Privacy & Security

Cyber Hackers Attack Schools More Often Than You Think: 8 Ways to Stop Them

By Alyson Klein — March 31, 2022 1 min read
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The New York City public school system was hit by the biggest hack on a single district in U.S. history, according to reports published this week. The incident is just the latest in a string of increasingly sophisticated cyberattacks on K-12 schools.

Experts say there’s no magic formula for districts to completely protect themselves from these incidents, but there are ways to reduce risk.

Here are 8 quick tips for preventing cyberattacks:

  1. Start with a risk assessment. That means asking questions, such as: What kinds of data does your district store that would be tantalizing to a hacker?
  2. Have a technology and cybersecurity plan in place, to roll out quickly in the event of an attack. Practice it with relevant staff members, just like you would a fire drill or an active shooter drill.
  3. Put in place multi-factor authentication so that staffers and students need more than just one username and password to access school computer systems. Some multi-factor authentication systems may text a code to the user’s cellphone, for instance, to confirm the person’s identity.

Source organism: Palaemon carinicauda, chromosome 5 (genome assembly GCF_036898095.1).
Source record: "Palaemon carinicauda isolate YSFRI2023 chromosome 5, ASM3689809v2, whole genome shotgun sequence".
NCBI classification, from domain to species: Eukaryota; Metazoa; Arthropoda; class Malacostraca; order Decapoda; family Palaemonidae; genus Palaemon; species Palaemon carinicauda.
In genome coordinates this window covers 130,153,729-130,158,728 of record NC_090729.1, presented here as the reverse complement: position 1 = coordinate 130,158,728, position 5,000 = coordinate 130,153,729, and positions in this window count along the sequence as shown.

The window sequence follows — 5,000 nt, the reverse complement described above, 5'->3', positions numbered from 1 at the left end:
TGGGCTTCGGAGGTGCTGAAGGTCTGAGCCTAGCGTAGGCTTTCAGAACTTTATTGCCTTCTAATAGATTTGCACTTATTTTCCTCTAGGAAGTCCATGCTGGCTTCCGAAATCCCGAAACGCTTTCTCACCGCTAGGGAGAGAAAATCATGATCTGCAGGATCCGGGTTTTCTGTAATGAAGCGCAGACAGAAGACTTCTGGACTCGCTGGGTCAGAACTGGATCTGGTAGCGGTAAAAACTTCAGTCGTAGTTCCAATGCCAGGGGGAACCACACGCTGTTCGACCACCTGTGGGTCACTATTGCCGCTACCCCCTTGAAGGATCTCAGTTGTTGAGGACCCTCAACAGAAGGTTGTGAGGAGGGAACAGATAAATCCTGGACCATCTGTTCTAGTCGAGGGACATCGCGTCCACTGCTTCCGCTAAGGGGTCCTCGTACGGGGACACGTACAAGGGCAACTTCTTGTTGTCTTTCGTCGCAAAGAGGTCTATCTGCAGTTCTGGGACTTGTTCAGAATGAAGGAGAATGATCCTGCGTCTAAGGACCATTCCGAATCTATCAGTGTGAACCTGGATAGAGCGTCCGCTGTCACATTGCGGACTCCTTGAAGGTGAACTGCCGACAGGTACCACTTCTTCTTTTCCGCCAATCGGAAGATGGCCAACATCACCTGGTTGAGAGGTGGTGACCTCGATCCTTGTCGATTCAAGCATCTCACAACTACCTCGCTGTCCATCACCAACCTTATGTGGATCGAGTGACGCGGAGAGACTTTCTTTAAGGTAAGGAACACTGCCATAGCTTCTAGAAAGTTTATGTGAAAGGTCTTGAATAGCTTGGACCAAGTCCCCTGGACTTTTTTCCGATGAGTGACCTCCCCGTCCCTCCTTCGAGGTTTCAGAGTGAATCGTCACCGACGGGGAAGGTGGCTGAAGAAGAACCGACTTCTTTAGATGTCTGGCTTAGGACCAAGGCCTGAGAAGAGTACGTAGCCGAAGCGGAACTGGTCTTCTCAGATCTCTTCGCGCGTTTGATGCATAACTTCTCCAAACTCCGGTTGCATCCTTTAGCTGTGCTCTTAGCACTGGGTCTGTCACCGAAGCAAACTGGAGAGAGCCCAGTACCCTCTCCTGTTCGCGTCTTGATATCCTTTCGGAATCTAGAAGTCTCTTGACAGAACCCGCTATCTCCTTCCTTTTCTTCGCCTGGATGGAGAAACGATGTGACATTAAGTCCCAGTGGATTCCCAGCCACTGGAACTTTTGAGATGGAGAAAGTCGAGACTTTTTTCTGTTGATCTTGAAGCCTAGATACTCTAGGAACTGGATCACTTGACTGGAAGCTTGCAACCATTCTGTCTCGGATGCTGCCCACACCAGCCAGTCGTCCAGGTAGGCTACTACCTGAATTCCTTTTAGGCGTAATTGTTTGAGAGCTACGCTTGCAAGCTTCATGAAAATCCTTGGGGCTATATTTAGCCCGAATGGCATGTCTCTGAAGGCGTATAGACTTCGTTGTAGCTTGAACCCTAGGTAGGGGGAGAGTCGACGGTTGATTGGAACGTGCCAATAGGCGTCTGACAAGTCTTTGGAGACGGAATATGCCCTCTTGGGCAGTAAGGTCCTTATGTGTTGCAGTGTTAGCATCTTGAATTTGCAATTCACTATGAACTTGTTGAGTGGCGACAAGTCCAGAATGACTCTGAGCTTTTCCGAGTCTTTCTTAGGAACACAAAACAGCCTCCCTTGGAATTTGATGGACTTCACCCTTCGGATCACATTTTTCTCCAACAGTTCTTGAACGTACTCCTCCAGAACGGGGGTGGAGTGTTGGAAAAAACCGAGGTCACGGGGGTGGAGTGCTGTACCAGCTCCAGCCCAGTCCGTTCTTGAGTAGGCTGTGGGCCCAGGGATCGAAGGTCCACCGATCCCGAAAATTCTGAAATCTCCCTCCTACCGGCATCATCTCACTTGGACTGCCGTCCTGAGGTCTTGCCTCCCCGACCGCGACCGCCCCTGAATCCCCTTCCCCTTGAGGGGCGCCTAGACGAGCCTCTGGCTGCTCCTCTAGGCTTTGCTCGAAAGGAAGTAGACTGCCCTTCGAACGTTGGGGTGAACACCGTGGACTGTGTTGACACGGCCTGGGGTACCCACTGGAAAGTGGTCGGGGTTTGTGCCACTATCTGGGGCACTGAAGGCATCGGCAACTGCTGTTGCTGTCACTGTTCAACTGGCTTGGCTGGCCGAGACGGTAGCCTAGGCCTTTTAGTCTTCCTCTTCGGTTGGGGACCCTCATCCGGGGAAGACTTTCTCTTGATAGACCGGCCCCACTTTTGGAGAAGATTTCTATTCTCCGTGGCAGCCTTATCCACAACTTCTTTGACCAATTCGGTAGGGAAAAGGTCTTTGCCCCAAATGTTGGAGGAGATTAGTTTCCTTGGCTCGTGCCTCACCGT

4. Make sure employees understand that they should not use the same passwords on multiple sites, share them, or make them easily guessable.

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  5. Teach employees how to spot a phishing email, especially one in which criminals posing as someone in the district, or a vendor, may ask for their login credentials. Be sure they know they should immediately report any suspicious emails to the IT department.
  6. Back up your data. This remains good practice even though cybercriminals are getting better at infiltrating back-ups.
  7. Don’t forget about vendors. These days, nearly every organization a school district relies on for services uses technology in some way, down to the local dairy that provides milk for school lunches. Make sure that they have proper security measures in place. It should be a part of the district procurement process.
  8. Recognize that cybersecurity is not just the IT department’s problem. It’s everyone’s responsibility, and top district leaders need to not just support it but take ownership of making it happen too.

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